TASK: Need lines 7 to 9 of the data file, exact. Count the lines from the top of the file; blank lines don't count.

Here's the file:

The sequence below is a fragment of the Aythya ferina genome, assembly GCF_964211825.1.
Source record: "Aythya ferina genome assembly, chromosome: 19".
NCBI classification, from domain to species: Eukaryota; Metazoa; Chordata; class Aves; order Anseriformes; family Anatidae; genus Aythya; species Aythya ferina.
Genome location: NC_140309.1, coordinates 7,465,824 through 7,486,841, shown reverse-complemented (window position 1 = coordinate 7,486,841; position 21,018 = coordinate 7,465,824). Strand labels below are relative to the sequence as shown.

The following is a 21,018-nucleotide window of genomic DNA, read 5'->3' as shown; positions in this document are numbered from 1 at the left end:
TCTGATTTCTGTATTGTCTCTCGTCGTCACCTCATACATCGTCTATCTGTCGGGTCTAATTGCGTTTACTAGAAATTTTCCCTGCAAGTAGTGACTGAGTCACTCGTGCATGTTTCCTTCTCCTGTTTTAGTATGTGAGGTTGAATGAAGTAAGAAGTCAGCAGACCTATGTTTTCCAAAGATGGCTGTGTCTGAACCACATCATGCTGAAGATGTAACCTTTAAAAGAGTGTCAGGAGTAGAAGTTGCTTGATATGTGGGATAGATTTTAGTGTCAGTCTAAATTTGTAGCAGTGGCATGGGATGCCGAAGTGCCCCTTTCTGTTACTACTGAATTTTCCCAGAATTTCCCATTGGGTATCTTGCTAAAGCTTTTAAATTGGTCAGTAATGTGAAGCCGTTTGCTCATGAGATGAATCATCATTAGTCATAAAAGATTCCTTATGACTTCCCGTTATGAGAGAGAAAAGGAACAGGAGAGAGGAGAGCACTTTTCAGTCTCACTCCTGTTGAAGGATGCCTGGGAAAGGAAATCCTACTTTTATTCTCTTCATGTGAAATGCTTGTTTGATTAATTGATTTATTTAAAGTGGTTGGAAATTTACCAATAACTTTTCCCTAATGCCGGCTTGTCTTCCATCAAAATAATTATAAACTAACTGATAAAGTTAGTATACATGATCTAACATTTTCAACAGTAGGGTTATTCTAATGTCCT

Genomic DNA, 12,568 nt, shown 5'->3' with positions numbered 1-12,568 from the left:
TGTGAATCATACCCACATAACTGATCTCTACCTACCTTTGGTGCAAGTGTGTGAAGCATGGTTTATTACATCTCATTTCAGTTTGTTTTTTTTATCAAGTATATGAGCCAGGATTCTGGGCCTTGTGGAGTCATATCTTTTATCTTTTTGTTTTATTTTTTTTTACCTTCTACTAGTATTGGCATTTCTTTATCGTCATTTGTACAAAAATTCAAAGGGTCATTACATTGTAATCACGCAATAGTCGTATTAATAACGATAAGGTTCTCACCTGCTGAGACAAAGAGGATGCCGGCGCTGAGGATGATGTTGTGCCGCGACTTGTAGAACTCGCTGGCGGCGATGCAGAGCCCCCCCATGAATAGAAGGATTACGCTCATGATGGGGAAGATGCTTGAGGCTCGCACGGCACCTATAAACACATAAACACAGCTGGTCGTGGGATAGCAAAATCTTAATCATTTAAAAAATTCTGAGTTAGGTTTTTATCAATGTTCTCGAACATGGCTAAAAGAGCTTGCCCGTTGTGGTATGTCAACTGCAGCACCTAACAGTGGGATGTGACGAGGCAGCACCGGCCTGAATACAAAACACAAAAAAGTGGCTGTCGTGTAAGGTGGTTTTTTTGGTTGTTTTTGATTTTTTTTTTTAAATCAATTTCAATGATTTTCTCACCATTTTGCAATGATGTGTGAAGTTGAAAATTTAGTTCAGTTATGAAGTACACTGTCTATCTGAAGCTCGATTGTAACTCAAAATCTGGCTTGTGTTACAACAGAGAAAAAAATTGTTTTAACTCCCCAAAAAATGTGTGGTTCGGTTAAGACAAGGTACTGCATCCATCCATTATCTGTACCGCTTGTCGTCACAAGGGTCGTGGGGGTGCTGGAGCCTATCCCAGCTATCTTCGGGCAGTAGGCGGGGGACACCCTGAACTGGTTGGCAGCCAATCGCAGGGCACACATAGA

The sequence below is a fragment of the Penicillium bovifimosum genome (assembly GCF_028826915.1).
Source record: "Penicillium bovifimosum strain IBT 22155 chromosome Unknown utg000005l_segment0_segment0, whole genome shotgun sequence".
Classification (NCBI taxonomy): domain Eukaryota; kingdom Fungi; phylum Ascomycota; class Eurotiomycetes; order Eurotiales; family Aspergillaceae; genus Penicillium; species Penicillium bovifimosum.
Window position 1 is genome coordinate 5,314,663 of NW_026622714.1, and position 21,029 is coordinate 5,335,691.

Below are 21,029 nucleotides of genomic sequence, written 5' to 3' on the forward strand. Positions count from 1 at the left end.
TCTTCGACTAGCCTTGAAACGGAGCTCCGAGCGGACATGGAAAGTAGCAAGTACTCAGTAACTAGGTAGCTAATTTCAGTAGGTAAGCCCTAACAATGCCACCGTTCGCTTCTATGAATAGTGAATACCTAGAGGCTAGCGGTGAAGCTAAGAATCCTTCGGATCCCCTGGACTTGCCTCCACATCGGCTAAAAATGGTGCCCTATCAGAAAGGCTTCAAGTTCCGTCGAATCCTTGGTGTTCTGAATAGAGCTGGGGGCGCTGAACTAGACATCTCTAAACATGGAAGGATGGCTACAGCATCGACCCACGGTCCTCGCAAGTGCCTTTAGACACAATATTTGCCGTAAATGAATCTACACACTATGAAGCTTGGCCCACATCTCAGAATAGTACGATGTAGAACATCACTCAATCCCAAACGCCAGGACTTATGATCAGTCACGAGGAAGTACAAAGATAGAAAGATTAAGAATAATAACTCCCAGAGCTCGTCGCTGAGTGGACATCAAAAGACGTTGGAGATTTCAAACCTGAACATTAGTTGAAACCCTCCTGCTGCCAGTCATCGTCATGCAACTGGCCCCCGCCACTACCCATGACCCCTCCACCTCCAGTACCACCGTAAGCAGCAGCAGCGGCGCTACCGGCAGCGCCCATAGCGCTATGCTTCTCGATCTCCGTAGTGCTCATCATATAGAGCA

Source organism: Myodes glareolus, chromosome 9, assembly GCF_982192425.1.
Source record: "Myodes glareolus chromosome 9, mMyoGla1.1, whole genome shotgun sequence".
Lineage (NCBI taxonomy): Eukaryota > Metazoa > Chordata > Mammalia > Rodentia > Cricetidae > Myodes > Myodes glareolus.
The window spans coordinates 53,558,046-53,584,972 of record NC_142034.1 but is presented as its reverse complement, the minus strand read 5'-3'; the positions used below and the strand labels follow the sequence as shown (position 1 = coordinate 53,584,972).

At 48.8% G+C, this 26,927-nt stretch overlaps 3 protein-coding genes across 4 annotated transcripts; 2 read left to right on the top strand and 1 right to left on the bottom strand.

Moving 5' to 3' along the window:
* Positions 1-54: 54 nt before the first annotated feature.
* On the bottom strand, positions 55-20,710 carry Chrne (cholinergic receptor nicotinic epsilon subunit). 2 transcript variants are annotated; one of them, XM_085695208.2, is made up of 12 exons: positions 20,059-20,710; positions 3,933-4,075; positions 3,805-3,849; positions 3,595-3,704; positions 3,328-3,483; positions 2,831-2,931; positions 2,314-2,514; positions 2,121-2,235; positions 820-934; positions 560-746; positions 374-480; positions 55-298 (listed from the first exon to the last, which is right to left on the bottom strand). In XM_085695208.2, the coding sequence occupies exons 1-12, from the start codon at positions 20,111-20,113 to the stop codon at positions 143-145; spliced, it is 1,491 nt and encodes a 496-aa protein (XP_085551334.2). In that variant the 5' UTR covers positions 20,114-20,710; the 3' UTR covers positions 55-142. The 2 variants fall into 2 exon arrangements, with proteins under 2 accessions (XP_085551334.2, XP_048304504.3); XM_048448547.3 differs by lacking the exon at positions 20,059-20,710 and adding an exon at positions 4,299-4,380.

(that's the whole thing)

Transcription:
Genomic DNA, 12,568 nt, shown 5'->3' with positions numbered 1-12,568 from the left:
TGTGAATCATACCCACATAACTGATCTCTACCTACCTTTGGTGCAAGTGTGTGAAGCATGGTTTATTACATCTCATTTCAGTTTGTTTTTTTTATCAAGTATATGAGCCAGGATTCTGGGCCTTGTGGAGTCATATCTTTTATCTTTTTGTTTTATTTTTTTTTACCTTCTACTAGTATTGGCATTTCTTTATCGTCATTTGTACAAAAATTCAAAGGGTCATTACATTGTAATCACGCAATAGTCGTATTAATAACGATAAGGTTCTCACCTGCTGAGACAAAGAGGATGCCGGCGCTGAGGATGATGTTGTGCCGCGACTTGTAGAACTCGCTGGCGGCGATGCAGAGCCCCCCCATGAATAGAAGGATTACGCTCATGATGGGGAAGATGCTTGAGGCTCGCACGGCACCTATAAACACATAAACACAGCTGGTCGTGGGATAGCAAAATCTTAATCATTTAAAAAATTCTGAGTTAGGTTTTTATCAATGTTCTCGAACATGGCTAAAAGAGCTTGCCCGTTGTGGTATGTCAACTGCAGCACCTAACAGTGGGATGTGACGAGGCAGCACCGGCCTGAATACAAAACACAAAAAAGTGGCTGTCGTGTAAGGTGGTTTTTTTGGTTGTTTTTGATTTTTTTTTTTAAATCAATTTCAATGATTTTCTCACCATTTTGCAATGATGTGTGAAGTTGAAAATTTAGTTCAGTTATGAAGTACACTGTCTATCTGAAGCTCGATTGTAACTCAAAATCTGGCTTGTGTTACAACAGAGAAAAAAATTGTTTTAACTCCCCAAAAAATGTGTGGTTCGGTTAAGACAAGGTACTGCATCCATCCATTATCTGTACCGCTTGTCGTCACAAGGGTCGTGGGGGTGCTGGAGCCTATCCCAGCTATCTTCGGGCAGTAGGCGGGGGACACCCTGAACTGGTTGGCAGCCAATCGCAGGGCACACATAGA

The sequence below is a fragment of the Penicillium bovifimosum genome (assembly GCF_028826915.1).